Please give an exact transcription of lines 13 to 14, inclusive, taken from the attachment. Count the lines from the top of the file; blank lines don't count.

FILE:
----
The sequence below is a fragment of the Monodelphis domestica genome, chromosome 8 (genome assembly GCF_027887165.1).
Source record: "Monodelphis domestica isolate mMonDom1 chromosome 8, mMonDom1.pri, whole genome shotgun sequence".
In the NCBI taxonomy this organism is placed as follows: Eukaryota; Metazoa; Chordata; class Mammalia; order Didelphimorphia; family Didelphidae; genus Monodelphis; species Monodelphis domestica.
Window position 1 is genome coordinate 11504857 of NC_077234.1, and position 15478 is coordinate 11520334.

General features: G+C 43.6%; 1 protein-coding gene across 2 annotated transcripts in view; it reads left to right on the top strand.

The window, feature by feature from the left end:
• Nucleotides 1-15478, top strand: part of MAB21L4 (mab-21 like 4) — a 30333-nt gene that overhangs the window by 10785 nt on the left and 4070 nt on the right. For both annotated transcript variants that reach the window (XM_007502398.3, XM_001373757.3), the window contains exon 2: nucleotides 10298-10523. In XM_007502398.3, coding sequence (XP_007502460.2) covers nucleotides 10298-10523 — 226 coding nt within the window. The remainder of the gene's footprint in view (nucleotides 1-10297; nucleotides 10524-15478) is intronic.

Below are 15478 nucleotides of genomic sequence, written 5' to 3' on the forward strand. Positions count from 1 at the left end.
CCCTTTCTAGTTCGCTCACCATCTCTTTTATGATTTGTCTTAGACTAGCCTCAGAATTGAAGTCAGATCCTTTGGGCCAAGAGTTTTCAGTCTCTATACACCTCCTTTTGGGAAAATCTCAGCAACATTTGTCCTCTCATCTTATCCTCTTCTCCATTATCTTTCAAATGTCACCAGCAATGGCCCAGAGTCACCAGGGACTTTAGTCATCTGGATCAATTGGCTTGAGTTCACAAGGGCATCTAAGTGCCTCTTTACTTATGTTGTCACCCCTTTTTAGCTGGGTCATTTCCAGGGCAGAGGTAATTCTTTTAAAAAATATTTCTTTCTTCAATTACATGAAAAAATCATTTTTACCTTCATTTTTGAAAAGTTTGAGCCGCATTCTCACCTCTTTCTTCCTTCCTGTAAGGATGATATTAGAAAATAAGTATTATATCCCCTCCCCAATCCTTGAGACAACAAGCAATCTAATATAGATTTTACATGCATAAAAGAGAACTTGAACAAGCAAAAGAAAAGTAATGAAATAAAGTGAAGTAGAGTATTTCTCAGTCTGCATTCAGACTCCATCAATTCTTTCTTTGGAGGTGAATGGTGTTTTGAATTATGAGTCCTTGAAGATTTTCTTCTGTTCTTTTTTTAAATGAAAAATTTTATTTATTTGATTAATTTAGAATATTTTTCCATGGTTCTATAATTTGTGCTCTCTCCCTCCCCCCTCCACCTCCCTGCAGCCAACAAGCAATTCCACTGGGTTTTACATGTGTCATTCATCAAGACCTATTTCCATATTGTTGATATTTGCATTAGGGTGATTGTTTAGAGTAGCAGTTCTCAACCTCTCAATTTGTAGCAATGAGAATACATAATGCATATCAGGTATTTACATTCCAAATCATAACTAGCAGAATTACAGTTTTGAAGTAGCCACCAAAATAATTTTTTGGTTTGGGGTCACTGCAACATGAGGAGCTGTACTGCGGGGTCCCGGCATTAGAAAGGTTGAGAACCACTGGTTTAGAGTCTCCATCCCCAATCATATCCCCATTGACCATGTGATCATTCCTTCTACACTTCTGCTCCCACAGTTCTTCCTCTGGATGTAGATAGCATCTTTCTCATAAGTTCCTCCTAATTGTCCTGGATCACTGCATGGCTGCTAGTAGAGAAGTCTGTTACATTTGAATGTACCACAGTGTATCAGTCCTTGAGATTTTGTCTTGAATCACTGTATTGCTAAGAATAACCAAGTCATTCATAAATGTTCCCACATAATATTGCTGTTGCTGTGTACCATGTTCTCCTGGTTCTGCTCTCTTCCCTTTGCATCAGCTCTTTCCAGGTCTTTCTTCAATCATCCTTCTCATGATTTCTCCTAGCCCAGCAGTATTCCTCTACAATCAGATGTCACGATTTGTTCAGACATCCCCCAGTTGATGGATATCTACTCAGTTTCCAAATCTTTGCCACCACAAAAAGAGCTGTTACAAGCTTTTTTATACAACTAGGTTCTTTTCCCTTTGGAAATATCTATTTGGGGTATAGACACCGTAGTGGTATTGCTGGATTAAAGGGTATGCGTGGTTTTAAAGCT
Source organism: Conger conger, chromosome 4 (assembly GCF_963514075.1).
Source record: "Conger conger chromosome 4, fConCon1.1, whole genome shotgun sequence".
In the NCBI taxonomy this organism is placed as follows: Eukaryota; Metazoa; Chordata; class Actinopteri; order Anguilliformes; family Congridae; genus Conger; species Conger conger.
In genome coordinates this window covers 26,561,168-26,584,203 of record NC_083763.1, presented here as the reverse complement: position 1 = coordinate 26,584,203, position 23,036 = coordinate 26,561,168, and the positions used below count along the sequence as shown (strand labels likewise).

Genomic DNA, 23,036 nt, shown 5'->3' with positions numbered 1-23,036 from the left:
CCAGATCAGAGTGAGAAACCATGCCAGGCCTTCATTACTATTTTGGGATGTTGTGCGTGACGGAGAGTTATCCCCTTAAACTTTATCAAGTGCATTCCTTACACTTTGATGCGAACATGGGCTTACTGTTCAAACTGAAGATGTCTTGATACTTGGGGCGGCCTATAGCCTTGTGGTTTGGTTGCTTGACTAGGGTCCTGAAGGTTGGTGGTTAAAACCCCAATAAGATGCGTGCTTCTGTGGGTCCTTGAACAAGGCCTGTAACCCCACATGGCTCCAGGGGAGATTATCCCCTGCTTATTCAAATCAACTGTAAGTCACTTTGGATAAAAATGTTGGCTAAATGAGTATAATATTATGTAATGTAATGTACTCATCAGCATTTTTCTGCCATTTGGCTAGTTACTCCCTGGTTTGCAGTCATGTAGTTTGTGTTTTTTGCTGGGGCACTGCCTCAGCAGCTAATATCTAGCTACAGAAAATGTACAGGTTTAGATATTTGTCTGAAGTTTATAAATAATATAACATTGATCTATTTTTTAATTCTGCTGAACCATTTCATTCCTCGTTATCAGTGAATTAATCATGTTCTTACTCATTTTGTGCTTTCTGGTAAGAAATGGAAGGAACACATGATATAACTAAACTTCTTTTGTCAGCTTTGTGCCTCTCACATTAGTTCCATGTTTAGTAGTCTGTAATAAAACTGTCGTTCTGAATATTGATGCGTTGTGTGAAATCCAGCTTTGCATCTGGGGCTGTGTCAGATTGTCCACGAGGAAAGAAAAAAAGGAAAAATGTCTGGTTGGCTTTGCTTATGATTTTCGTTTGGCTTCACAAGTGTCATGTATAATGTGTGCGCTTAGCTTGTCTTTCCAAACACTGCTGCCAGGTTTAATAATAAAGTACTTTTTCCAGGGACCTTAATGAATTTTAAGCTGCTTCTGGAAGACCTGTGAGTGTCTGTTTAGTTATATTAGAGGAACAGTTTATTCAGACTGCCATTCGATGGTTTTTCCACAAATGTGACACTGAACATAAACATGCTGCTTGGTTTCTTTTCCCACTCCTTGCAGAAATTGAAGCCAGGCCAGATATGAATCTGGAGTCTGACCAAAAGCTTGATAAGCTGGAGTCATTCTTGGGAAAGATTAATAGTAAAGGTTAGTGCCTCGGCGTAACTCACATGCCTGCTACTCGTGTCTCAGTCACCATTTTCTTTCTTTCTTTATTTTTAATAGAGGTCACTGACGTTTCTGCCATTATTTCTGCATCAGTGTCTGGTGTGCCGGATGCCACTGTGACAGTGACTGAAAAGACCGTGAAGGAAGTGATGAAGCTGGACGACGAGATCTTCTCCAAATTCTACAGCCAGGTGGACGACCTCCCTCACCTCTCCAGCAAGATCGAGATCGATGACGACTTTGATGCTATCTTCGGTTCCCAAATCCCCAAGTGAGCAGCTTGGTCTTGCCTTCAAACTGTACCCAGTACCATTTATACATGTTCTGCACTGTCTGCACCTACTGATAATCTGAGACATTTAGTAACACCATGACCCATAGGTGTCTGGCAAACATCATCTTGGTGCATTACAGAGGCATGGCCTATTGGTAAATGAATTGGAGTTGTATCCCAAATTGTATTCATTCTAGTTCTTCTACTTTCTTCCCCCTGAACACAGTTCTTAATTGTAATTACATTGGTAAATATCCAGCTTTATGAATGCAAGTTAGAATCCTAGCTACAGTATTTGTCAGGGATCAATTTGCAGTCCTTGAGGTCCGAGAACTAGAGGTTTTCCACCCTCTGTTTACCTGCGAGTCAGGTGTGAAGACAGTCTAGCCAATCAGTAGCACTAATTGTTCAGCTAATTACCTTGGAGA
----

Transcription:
In genome coordinates this window covers 26,561,168-26,584,203 of record NC_083763.1, presented here as the reverse complement: position 1 = coordinate 26,584,203, position 23,036 = coordinate 26,561,168, and the positions used below count along the sequence as shown (strand labels likewise).

Genomic DNA, 23,036 nt, shown 5'->3' with positions numbered 1-23,036 from the left: